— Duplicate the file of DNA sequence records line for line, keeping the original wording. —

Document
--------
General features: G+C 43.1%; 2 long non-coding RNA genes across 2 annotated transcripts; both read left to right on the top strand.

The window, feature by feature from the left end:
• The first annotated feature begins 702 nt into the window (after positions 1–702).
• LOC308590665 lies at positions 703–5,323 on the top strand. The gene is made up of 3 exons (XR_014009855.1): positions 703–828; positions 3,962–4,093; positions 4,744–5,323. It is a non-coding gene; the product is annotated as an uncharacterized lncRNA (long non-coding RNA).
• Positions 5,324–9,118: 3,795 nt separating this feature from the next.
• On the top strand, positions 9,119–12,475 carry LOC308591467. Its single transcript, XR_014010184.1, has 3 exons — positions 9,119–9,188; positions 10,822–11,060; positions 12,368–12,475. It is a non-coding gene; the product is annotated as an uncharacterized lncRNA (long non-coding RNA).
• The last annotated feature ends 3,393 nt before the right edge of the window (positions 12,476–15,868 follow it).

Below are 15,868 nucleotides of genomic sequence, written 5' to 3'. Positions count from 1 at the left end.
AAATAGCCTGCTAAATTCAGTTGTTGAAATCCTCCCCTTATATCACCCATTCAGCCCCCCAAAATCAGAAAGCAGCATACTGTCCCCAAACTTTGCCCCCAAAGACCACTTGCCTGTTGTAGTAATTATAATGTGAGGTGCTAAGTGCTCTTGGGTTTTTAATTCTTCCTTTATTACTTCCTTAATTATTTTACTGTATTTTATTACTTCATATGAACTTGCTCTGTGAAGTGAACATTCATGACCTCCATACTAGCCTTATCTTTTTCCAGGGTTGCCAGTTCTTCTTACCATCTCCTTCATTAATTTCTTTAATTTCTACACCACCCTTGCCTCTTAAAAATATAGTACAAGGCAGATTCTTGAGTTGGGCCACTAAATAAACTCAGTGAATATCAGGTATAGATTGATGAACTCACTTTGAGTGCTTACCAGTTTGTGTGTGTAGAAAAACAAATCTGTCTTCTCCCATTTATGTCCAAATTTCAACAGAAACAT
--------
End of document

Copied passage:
General features: G+C 43.1%; 2 long non-coding RNA genes across 2 annotated transcripts; both read left to right on the top strand.

The window, feature by feature from the left end:
• The first annotated feature begins 702 nt into the window (after positions 1–702).
• LOC308590665 lies at positions 703–5,323 on the top strand. The gene is made up of 3 exons (XR_014009855.1): positions 703–828; positions 3,962–4,093; positions 4,744–5,323. It is a non-coding gene; the product is annotated as an uncharacterized lncRNA (long non-coding RNA).
• Positions 5,324–9,118: 3,795 nt separating this feature from the next.
• On the top strand, positions 9,119–12,475 carry LOC308591467. Its single transcript, XR_014010184.1, has 3 exons — positions 9,119–9,188; positions 10,822–11,060; positions 12,368–12,475. It is a non-coding gene; the product is annotated as an uncharacterized lncRNA (long non-coding RNA).
• The last annotated feature ends 3,393 nt before the right edge of the window (positions 12,476–15,868 follow it).

Below are 15,868 nucleotides of genomic sequence, written 5' to 3'. Positions count from 1 at the left end.
AAATAGCCTGCTAAATTCAGTTGTTGAAATCCTCCCCTTATATCACCCATTCAGCCCCCCAAAATCAGAAAGCAGCATACTGTCCCCAAACTTTGCCCCCAAAGACCACTTGCCTGTTGTAGTAATTATAATGTGAGGTGCTAAGTGCTCTTGGGTTTTTAATTCTTCCTTTATTACTTCCTTAATTATTTTACTGTATTTTATTACTTCATATGAACTTGCTCTGTGAAGTGAACATTCATGACCTCCATACTAGCCTTATCTTTTTCCAGGGTTGCCAGTTCTTCTTACCATCTCCTTCATTAATTTCTTTAATTTCTACACCACCCTTGCCTCTTAAAAATATAGTACAAGGCAGATTCTTGAGTTGGGCCACTAAATAAACTCAGTGAATATCAGGTATAGATTGATGAACTCACTTTGAGTGCTTACCAGTTTGTGTGTGTAGAAAAACAAATCTGTCTTCTCCCATTTATGTCCAAATTTCAACAGAAACAT